where again he suffered persecution because of his religious views.
when William Bulkeley of Brynddu
came to realize that he was being ejected from his farms merely because
offered him the tenancy at Clwchdernog.
There in 1749 he found his space to preach
lived there until his death in 1773.
The Pritchards in Treflys. David Pritchard, born around 1790 in Treflys in Breconshire, was a poor farmer who at times would take work at the iron
quarries to put food on the table. His
children received little schooling. They
all began servant-hood at an early age in order to support the family. David himself was still farming in the 1861
census, even though he was over seventy years old.
In the 1871 census he had finally retired and
was listed as an ex-quarryman.
His son John Pritchard was listed as an
18-year-old farm servant in the 1851 Wales census.
Nine years later he set off by ship for
America, never to return. He would never
see his parents David and Gwen again nor maybe even ever hear from them.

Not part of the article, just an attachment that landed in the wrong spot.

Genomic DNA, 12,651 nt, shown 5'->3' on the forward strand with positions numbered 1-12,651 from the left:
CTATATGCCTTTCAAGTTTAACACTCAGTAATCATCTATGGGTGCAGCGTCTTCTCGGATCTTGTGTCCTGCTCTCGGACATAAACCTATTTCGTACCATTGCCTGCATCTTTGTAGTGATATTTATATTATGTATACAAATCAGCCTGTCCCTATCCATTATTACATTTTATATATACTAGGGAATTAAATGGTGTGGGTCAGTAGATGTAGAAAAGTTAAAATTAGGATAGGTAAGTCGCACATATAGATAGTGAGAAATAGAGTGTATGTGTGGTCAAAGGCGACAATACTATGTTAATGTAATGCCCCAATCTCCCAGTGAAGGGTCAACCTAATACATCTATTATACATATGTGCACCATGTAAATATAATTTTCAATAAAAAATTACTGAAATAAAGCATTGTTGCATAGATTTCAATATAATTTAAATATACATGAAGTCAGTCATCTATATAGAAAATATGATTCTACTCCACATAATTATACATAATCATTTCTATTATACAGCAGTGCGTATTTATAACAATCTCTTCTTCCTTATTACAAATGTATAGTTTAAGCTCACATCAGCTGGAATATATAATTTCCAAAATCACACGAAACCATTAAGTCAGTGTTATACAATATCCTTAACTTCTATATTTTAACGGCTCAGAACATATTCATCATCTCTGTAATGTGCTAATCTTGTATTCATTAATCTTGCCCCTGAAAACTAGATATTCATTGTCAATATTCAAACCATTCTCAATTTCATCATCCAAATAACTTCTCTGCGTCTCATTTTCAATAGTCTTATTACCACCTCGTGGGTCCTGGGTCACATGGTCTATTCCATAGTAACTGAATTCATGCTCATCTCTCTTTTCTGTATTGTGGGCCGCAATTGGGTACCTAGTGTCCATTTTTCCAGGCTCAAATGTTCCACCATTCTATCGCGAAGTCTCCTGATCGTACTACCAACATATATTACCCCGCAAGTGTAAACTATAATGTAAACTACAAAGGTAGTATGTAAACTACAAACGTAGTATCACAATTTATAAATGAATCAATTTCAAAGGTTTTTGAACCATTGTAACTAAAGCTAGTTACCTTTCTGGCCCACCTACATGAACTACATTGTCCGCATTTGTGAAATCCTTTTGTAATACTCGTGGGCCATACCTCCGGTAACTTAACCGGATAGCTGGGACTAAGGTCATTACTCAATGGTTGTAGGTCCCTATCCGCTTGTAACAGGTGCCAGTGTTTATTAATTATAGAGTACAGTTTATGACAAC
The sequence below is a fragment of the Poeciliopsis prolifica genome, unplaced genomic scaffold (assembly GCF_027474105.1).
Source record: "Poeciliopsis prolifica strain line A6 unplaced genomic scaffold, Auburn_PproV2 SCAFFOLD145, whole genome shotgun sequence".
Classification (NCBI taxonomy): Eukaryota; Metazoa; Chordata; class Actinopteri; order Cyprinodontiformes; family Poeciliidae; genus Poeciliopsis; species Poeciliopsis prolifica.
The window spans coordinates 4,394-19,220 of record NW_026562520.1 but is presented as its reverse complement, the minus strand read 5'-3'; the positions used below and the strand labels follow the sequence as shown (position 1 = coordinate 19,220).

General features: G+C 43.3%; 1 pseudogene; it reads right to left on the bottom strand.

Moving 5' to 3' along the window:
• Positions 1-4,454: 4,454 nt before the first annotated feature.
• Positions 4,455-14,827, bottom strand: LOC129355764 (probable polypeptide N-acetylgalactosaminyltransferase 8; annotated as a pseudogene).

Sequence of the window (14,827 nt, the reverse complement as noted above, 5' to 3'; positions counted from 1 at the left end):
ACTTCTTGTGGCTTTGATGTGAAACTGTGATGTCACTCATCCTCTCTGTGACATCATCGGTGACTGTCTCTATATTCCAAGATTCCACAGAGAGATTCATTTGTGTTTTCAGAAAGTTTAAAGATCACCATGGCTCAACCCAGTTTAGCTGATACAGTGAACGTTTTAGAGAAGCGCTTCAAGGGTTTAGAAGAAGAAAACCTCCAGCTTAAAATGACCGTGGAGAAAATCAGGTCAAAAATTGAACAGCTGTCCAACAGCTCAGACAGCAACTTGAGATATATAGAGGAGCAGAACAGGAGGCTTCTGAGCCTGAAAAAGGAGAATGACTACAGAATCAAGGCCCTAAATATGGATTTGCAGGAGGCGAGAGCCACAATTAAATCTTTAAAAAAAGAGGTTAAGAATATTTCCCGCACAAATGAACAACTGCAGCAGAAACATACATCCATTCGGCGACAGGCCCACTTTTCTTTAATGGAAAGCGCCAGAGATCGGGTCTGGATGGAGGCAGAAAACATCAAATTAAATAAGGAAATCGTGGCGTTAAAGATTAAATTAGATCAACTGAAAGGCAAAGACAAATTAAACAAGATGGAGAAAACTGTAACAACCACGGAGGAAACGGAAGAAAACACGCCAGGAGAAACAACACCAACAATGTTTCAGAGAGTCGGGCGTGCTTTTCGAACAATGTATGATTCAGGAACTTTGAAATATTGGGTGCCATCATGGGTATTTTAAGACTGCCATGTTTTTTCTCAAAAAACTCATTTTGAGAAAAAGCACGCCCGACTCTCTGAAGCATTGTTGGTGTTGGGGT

John Pritchard, Revolutionary War Soldier. John
Pritchard was born in Loudoun county, Virginia in 1760 and enlisted in
the Continental army at the age of eighteen.
was wounded in the leg in the Battle of Guilford Court House and was
the siege of Yorktown. After Yorktown he was transferred to Captain
under Colonel Alexander and was discharged in September 1782.
the service he
was belatedly granted a pension in 1834.
His pension application read as follows:
have the record of my
age in the family Bible now in the possession of my brother in
Virginia. I was
residing at the Gum Springs in Loudoun county, Virginia when I was